Student Support is full of complicated terms. Use this glossary to help you understand your application.
- Income Assessed - If the financial help or your application is income assessed, it takes into account your household income.
- non Income Assessed - An application that is non income assessed does not take your household income into account. It does not require you to submit wage slips, although you may get less than you are entitled to, especially if your household income is less than £40,000 per annum
- PN1 - This is the application form you need to fill in to get your student loan and tuition fees.
- Student Support Direct - This company runs the application system for applying for Student Loans and Tuition Fees. Their website is can be found at www.studentsupportdirect.co.uk.
- Student Loans Company - This is the group that lends out the money and ensures that it is collected after your degree. This is the group who send you your annual statements every year. Also known as the SLC.
- Tuition Fee - You pay this fee to cover the cost of your course. Universities in England are likely to charge £3,145 for undergraduate courses in the 2008/2009 academic year. If you are not from Wales, but choose to study in Wales, your fee will also be around £3,145.
- Loan for Tuition Fees - Regardless of your parental income, you will be able to get a loan to cover your tuition fees. Information on applying for the Tuition Fee Loan is provided here.
- Fee Grant - If you are normally resident in Wales, and you also choose to study in Wales, the Welsh Assembly Government will provide you with a non-repayable Fee Grant of up to £1,890, regardless of income. This means that if you are Welsh and study in Wales, you will actually pay around £1,255 in tuition fees per annum, instead of the £3,145 you would pay elsewhere in the country.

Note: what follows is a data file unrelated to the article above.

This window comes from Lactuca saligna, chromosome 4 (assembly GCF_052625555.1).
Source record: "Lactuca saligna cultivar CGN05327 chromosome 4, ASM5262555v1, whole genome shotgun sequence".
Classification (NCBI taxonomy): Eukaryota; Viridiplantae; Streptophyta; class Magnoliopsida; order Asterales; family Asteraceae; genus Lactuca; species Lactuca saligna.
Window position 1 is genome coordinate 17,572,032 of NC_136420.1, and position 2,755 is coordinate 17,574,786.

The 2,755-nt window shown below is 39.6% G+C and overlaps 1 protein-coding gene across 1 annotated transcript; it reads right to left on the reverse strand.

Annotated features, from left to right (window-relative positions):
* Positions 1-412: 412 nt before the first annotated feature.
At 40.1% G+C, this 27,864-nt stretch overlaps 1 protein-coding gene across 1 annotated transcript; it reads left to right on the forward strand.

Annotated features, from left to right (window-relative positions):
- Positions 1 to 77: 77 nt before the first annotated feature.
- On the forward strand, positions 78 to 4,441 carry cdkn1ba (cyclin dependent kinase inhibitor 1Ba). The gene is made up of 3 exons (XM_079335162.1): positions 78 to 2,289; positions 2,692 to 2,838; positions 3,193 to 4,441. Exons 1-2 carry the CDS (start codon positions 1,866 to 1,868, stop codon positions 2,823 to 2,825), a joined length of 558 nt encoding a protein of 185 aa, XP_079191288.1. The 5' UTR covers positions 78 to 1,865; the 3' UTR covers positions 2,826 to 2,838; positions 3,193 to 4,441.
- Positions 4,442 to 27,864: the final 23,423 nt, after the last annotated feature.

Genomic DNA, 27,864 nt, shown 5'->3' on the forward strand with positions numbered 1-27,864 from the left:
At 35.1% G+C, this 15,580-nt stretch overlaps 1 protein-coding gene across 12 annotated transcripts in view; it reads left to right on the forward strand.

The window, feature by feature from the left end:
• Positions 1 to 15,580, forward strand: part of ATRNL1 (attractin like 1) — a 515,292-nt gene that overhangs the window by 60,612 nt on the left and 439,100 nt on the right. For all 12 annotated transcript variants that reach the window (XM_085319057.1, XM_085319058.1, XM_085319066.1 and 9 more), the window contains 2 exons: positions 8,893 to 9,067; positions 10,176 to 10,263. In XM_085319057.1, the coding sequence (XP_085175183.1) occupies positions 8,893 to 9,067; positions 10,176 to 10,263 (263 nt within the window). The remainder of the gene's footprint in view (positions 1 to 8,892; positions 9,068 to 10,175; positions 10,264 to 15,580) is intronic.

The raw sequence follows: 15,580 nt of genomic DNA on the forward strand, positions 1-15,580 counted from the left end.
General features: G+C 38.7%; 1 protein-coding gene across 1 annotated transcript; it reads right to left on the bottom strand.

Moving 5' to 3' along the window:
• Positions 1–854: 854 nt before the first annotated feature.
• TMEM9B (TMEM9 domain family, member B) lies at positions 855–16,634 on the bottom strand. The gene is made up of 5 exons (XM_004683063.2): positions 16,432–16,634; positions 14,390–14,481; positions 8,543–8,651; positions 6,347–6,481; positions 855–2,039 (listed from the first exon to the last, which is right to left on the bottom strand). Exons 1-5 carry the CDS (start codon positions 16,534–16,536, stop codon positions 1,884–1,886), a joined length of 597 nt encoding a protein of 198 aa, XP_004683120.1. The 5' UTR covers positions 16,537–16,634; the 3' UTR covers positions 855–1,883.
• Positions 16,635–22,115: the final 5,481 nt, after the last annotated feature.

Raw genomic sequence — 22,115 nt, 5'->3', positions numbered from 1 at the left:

- Scottish Fees - If you are normally resident in Scotland, and choose to study in Scotland, you will not pay tuition fees. If you are normally resident elsewhere in the UK but choose to study in Scotland, you are likely to pay in the region of £1,700 per annum in tuition fees (£2,700 if you are studying Medicine).
- Student Loan for Maintenance - This is a low-interest loan taken out to cover the general cost of living, which includes everything from accommodation and food to books and train-tickets. It is entirely separate from the Tuition Fee Loan and, unlike the Tuition Fee Loan, the amount you get depends partly on how much your parents earn.
- Aid for Scottish Students - Scotland's scheme is comparatively complex, but detailed information can be found here on the SAAS website.
- Bursaries - If you are in full receipt of the Student Loan for Maintenance and the Grant for Maintenance (or regional equivalent), you will also be entitled to a minimum of £310 from your university, in the form of a non-repayable bursary. Many universities are currently offering much more than this - typically, bursaries of around £1,000 were available to students within this category during the 2007/2008 academic year.
- Additional Funding - Most universities will have some sort of "hardship" scheme in place, if you really begin to struggle financially once you arrive at university. It is best to contact the universities of your choice to find out their policy in such circumstances. There is also a little more information on other funding, including Disabled Student Allowances, here.